Talking The Baby Matrix on Nina Steele’s Nonparents.com

matrix

Nina Steele, who runs nonparents.com, recently asked me to do a featured post on her site about The Baby Matrix.  Read it here as well:

A Glimpse into The Baby Matrix

In the last 15+ years, the question, “Is it OK to not want kids?” has been discussed and studied more than ever before. Consider a more interesting question: “Why do people want children?” And even more interesting – Why don’t people ask this question?

Enter the baby matrix. In the movie The Matrix, the character Morpheus offers two pills to Neo—if he takes the blue pill, he will go on with life as he has before, believing what he has always believed. If he takes the red pill, he will find out what the “matrix” really is, and see the truth behind what he has been taught to believe. When it comes to taking a hard look at the beliefs about parenthood that have driven society for generations, my book, The Baby Matrix gives you the red pill.

In it, you learn how many assumptions we have about parenthood boil down to beliefs – and not what is necessarily true. One truth: No real evidence supports the notion that everyone has a biological instinct for the desire to bear children. So why is it so ingrained in us to think so?

Going Way Back in Time

To understand we need to go way back in time. Throughout history valuing fertility was necessary to ensure survival. Leaders encouraged, even mandated population growth to offset population losses due to infant mortality, war and disease. The larger a society’s population, the more it could expand and gain power. However, in times past, women’s valued reproductive role did not come without its downsides and risks. According to sociologist E.E. LeMasters, when a social role of motherhood and fatherhood is difficult, a romantic myth needs to surround it to keep it in its most positive light. And this is exactly what happened. Lots of myths exalting motherhood were created to persuade people to have many babies.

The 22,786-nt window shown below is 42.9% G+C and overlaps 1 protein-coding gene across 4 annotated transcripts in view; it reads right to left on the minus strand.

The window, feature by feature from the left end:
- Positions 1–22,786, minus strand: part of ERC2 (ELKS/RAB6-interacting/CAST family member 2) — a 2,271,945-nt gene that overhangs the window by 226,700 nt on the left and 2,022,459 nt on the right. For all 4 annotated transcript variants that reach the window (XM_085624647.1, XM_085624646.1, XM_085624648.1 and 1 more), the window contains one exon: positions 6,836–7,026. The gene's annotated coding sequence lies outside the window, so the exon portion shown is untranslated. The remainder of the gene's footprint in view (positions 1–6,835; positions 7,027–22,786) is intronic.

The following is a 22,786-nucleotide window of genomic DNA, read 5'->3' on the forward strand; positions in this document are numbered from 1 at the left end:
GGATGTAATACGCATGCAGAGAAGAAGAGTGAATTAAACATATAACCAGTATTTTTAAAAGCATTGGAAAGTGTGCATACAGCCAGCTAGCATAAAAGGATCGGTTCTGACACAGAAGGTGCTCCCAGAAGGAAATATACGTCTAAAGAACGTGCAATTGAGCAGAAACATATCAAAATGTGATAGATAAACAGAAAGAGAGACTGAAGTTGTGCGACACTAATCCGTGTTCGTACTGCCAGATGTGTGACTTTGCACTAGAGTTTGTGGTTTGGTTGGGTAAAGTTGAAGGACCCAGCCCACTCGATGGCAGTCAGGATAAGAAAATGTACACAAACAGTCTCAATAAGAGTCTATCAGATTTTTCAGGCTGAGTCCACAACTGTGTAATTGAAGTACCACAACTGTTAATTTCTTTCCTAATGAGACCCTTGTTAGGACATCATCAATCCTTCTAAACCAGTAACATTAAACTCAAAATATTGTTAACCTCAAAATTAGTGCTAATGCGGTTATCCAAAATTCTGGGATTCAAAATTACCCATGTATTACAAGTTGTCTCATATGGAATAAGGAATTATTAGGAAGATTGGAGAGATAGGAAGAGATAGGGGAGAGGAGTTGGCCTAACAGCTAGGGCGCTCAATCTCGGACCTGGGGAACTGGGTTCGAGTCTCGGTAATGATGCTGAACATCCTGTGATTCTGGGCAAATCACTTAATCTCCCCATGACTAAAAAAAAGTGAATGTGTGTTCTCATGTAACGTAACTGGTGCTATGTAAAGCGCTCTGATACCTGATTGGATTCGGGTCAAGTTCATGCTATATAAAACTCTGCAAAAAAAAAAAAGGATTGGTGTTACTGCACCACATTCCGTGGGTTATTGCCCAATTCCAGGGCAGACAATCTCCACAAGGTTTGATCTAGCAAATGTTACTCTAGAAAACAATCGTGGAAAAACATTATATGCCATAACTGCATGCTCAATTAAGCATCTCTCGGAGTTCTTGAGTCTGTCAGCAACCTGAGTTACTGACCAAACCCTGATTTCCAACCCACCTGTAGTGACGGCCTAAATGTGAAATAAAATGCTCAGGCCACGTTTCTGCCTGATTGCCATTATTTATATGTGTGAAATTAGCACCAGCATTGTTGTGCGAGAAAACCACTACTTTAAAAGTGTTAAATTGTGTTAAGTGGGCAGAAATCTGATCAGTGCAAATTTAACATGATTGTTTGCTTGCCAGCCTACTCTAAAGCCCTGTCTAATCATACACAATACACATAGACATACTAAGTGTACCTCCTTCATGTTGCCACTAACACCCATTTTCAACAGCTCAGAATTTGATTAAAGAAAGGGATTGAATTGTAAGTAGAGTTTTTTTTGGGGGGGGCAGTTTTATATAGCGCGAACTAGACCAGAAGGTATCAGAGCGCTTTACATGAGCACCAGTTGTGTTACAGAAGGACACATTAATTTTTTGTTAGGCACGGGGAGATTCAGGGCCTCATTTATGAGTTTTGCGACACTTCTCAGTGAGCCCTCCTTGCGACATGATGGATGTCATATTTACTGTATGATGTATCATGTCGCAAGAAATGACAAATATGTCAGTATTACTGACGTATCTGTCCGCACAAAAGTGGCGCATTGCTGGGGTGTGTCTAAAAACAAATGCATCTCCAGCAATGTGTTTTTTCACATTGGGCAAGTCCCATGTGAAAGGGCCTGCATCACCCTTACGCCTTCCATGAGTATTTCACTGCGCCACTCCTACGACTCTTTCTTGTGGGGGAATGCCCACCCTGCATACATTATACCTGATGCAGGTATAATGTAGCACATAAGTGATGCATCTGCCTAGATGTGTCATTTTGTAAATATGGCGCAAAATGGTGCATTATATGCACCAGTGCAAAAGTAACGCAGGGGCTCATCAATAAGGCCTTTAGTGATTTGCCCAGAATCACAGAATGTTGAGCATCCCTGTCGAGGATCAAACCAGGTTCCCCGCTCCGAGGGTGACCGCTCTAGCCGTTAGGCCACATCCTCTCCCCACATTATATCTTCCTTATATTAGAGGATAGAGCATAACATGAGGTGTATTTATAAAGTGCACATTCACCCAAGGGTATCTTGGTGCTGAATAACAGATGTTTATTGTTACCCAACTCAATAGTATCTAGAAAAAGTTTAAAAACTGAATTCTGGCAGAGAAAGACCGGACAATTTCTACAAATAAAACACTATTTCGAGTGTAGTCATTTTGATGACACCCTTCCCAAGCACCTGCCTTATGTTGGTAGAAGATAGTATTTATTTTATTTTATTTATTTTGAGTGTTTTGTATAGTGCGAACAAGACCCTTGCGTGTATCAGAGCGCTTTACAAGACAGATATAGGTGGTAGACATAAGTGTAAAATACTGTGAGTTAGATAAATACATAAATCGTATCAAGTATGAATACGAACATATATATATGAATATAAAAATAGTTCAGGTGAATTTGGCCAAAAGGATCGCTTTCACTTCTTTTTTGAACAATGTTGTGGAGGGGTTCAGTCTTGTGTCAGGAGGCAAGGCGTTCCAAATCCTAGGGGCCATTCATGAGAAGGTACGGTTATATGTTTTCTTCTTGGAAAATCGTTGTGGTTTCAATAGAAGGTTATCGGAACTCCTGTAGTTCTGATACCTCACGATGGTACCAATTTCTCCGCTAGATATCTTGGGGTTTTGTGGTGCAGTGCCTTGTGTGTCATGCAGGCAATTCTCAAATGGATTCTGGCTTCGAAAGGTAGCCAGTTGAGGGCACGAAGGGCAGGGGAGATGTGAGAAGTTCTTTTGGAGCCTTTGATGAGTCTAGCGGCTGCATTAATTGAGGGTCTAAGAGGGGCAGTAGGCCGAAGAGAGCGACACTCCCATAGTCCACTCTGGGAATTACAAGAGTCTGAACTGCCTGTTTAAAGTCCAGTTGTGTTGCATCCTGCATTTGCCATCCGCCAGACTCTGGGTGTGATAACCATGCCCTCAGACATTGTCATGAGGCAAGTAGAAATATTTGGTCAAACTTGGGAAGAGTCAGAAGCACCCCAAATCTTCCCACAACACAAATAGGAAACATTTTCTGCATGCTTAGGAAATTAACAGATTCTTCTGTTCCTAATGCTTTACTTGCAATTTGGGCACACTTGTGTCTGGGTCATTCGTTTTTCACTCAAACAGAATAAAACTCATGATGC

Early feminist Leta Hollingsworth called these myths “social devices,” as their purpose was to influence behavior. These devices created a set of beliefs called “pronatalism,” which has driven what we have believed about parenthood and reproduction for generations. Pronatalism is “pro-natal,” or “pro-baby,” exalts the role of parenthood, and includes the assumption that “normal” women will all experience a “biological urge,” or longing to have a child.

Seeing Past What We’ve Been Taught to Believe

We know that estrogen and progesterone kick in at conception and continue through pregnancy, along with the neurohormone, oxytocin, which fires at the time of delivery. Research also tells us that once the baby is born, the mother’s brain responds differently to different baby behaviors. With men, we know the longer they let their biological clocks tick the greater the risk of having a baby with a birth defect.

But what biological process creates the desire for a child in the first place? When we see past what we’ve been taught to believe, biology does not sit at the crux of the creation of the desire. What does? Powerful social and cultural pronatal influences and conditioning that started centuries ago. The assumption that we will want children has been hammered into our social and cultural hardware for so long that it feels like a truth in life. But it isn’t; just because we humans have the biological ability to conceive and bear children does not mean we have an instinctive desire to become parents or even have the ability to parent.

Pronatalist Assumptions

Other old and outmoded pronatalist assumptions dictate how we’re supposed to follow the “normal path” to adulthood. They put unwarranted pressure on us to have biological children (and the “right” number of them). They fail to foster a society in which those who are best suited to become parents are the ones who have children, and do a disservice to children who are already here in need of loving homes. The Baby Matrix challenges these assumptions, lays out why it’s time for all of us to understand why we can no longer afford to leave pronatalist assumptions unquestioned, and how, when we see and live from the truths about parenthood, more people will make the best decisions for themselves and our world.

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